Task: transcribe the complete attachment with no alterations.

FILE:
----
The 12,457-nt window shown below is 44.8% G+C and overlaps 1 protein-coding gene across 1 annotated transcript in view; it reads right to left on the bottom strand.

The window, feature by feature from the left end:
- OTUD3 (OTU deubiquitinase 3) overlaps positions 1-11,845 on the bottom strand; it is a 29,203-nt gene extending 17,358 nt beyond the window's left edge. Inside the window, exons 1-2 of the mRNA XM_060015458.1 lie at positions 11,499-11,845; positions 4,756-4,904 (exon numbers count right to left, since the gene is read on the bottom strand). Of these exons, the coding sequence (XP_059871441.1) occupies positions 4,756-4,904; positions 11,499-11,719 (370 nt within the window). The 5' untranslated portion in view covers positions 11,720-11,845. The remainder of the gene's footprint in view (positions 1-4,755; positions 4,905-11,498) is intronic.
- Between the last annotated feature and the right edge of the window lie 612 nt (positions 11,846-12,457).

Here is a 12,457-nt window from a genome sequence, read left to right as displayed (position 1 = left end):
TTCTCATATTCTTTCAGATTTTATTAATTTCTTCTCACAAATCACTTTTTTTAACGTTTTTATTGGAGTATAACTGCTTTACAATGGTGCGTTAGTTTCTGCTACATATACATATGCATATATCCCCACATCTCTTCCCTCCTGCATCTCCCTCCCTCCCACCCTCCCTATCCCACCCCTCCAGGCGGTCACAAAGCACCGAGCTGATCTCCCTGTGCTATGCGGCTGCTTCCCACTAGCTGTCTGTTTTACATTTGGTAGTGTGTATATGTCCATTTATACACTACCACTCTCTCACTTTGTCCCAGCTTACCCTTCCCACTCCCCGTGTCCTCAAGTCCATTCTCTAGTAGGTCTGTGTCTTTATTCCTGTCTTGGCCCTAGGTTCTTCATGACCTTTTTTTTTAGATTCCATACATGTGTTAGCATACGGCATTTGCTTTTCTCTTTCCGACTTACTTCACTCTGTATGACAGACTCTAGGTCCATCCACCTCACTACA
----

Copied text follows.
The 12,457-nt window shown below is 44.8% G+C and overlaps 1 protein-coding gene across 1 annotated transcript in view; it reads right to left on the bottom strand.

The window, feature by feature from the left end:
- OTUD3 (OTU deubiquitinase 3) overlaps positions 1-11,845 on the bottom strand; it is a 29,203-nt gene extending 17,358 nt beyond the window's left edge. Inside the window, exons 1-2 of the mRNA XM_060015458.1 lie at positions 11,499-11,845; positions 4,756-4,904 (exon numbers count right to left, since the gene is read on the bottom strand). Of these exons, the coding sequence (XP_059871441.1) occupies positions 4,756-4,904; positions 11,499-11,719 (370 nt within the window). The 5' untranslated portion in view covers positions 11,720-11,845. The remainder of the gene's footprint in view (positions 1-4,755; positions 4,905-11,498) is intronic.
- Between the last annotated feature and the right edge of the window lie 612 nt (positions 11,846-12,457).

Here is a 12,457-nt window from a genome sequence, read left to right as displayed (position 1 = left end):
TTCTCATATTCTTTCAGATTTTATTAATTTCTTCTCACAAATCACTTTTTTTAACGTTTTTATTGGAGTATAACTGCTTTACAATGGTGCGTTAGTTTCTGCTACATATACATATGCATATATCCCCACATCTCTTCCCTCCTGCATCTCCCTCCCTCCCACCCTCCCTATCCCACCCCTCCAGGCGGTCACAAAGCACCGAGCTGATCTCCCTGTGCTATGCGGCTGCTTCCCACTAGCTGTCTGTTTTACATTTGGTAGTGTGTATATGTCCATTTATACACTACCACTCTCTCACTTTGTCCCAGCTTACCCTTCCCACTCCCCGTGTCCTCAAGTCCATTCTCTAGTAGGTCTGTGTCTTTATTCCTGTCTTGGCCCTAGGTTCTTCATGACCTTTTTTTTTAGATTCCATACATGTGTTAGCATACGGCATTTGCTTTTCTCTTTCCGACTTACTTCACTCTGTATGACAGACTCTAGGTCCATCCACCTCACTACA